“We didn’t have enough members for a quorum and we couldn’t vote on a measure that was going to save teacher jobs,” he said. “There are no phone calls and people just don’t show up…It’s been going on for years.”

More recently, he said the Committee wasn’t able to get enough people to vote on the Superintendent’s Job Description, so the Search Committee had to work for a month with only an unapproved draft until they could get enough members at a meeting to vote.

“My well-being and my family’s well-being come first,” he said. “I was taking this home with me. I’m getting married soon and it wasn’t fair. The reason why I chose to resign is because maybe I could bring light to our City leaders that this situation has to change…We do have some very good School Committee members that give their time, but a lot don’t.”

He said the Committee also plays an important role for supporting the kids in the schools. He said he would love to see a Committee where members are active and involved, supporting the kids at reading events, sporting events and concerts.

“We live in a City where there are a lot of single parent homes and so it’s even more important the School Committee members show up to these kids’ events to support them,” he added.

Maronski said he had all the respect in the world for the Central Office, the principals, the teachers and the buildings/grounds crews.

He also said Supt. Mary Bourque has done a great job in a hard job.

“Mary Bourque has the toughest job in the city,” he said. “We had our differences, but 90 percent of the time we agreed and only 10 percent we didn’t.”

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New Broadway Sign and Design Guidelines Head to City Council for Review

New Broadway Sign and Design Guidelines Head to City Council for Review

Dr. Deborah Wayne’s optometry shop has been on Broadway in one way or another since 1936, but in 2019 she’s hoping that new City guidelines and a store improvement program will help her shop – and others around it – catapult into the new century.

“You want to see quality businesses and you want them to look like quality businesses,” she said. “I think it’s a fabulous idea. It’s an old storefront. I have a storefront that doesn’t have any grates. We’ve been operating in one location or another on Broadway since 1936 and we’ve never had a grate. I’d do anything to get the grates off the businesses on Broadway. I think they’re ugly. I’m hoping that these regulations go through so I can take advantage of the program. I don’t want to take action and build something that isn’t in compliance. I’m ready to rip the front off my store. I can’t wait.”

She shares the enthusiasm of most of the business community on Broadway, who wholeheartedly support a set of design guidelines for the corridor, as well as a storefront improvement assistance program.

Downtown Coordinator Mimi Graney has proposed the regulations this spring to the Planning Board, and had a hearing on April 1. They will have a stop at the City Council again with a ruling promised in May.

“The goal is to be attractive and be maintained and lit well,” she said. “It’s also transparency of the windows. We’re telling folks not to have the big frosted glass and we would like the business to take down the big metal grates. In a lot of cases, they aren’t necessary because it can done other ways. We can meet the goal of safety and meet the goal of feeling safe and having an attractive façade.”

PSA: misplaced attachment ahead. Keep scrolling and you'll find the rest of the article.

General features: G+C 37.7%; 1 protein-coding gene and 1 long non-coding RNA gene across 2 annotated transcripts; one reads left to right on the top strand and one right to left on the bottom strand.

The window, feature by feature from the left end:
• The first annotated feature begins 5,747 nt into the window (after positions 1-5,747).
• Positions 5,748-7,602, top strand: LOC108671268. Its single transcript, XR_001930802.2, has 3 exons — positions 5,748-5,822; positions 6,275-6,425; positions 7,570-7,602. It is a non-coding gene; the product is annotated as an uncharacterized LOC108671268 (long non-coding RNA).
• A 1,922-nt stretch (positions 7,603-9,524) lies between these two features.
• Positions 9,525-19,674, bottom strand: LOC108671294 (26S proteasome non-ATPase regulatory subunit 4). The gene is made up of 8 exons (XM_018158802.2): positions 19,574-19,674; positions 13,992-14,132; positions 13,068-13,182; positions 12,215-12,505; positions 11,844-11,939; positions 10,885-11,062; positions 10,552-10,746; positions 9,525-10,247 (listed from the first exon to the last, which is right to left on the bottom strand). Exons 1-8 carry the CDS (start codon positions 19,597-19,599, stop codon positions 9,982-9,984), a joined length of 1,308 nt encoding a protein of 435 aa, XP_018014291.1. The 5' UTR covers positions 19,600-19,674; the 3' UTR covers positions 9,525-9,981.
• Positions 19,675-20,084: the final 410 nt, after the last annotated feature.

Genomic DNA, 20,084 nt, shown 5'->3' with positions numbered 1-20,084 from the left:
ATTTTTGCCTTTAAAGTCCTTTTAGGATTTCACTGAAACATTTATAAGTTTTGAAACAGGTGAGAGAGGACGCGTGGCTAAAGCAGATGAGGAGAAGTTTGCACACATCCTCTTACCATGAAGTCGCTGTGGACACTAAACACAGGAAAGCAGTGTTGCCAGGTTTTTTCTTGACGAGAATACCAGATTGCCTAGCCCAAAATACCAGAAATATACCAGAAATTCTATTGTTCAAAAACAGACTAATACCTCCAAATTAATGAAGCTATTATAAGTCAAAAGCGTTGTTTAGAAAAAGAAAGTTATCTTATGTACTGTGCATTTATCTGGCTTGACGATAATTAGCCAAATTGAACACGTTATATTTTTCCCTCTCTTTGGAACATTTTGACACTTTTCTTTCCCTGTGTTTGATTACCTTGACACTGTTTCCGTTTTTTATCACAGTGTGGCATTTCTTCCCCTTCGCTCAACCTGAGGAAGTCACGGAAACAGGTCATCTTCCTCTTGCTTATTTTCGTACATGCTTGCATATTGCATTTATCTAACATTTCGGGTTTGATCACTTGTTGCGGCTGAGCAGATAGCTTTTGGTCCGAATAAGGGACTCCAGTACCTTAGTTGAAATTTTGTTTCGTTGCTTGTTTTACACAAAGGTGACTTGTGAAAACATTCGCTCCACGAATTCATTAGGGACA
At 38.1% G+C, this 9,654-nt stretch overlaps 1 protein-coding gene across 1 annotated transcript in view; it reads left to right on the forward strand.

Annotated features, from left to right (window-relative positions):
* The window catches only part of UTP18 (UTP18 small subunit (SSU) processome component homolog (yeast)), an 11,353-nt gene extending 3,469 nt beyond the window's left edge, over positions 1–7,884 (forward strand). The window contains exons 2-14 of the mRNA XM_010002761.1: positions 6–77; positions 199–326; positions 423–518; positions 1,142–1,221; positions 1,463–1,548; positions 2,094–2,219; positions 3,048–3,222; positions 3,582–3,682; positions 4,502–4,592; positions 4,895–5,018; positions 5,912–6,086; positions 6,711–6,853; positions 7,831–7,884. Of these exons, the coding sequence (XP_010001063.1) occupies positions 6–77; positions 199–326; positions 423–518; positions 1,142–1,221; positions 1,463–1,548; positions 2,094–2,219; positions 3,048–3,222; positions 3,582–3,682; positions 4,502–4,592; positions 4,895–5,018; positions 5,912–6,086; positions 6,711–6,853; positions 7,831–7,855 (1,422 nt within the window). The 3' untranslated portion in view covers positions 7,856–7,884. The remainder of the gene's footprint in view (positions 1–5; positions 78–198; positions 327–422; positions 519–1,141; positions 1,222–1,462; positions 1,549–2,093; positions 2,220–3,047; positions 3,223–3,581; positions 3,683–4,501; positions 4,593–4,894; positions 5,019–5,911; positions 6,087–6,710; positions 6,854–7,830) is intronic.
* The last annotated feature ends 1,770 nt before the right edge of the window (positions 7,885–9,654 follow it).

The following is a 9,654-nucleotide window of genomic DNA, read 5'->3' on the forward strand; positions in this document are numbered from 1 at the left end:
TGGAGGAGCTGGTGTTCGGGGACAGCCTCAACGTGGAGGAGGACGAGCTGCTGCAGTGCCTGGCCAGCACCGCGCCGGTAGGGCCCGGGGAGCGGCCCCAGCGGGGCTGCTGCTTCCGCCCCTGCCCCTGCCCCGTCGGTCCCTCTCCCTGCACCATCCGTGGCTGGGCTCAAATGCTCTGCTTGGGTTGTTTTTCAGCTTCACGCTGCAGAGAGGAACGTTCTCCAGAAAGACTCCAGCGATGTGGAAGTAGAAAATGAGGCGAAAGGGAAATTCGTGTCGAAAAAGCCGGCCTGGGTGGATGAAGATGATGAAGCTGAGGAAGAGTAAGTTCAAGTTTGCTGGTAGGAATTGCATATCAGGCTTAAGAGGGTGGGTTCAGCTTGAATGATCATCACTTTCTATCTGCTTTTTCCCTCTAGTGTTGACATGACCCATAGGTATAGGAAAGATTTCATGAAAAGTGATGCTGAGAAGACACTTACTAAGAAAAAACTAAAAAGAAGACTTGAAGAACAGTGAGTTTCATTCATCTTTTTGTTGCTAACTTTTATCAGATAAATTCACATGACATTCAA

One of the problems, she said, is that the regulations for signage and façade improvements are woefully outdated – in some cases not allowing simple things like a blade sign. A blade sign is a suspended sign that faces those walking on the sidewalk. Because of the outdated regulations, she said, many store owners are hesitant to make upgrades that could be a code violation.

“The downtown has always been a bunch of things, but the rules never changed so it means the businesses can’t update or maintain their facades,” she added.

Alberto Calvo of Stop & Compare Supermarket said they improved their façade and sign a few years ago, and it made a huge difference. He’s excited to see that happen throughout the business district.

“We’re absolutely excited to see movement toward the revamping of sign ordinances,” offered Calvo, also executive vice president of the Chelsea Chamber of Commerce. “A few years ago, we at Stop & Compare in Chelsea invested significantly to improve our building’s façade and to install updated, modern signage. It has made a marked, positive difference in our foot traffic and sales at that location, and I very much want to see other businesses in the Downtown corridor benefit from these kinds of improvements.”

Chelsea Chamber President Joseph W. Mahoney added, “We do get member businesses, and non-members, too, asking whether there are programs to assist business owners to fund signage and façade improvements. For façades, we know that there is a small program to be made available, but the roll-out of the façade program has been at least a couple of years in the making. Our understanding is that there may also be a cost-sharing program for signage as well. The new signage ordinances still need to be passed by the City Council, so we’ve been telling businesses to sit tight, but be ready. We’ve been saying the same thing to our member and non-member businesses in the signage business. We suggested to Craig Murphy, owner of our member Cambridge Reprographics, start talking to people now.”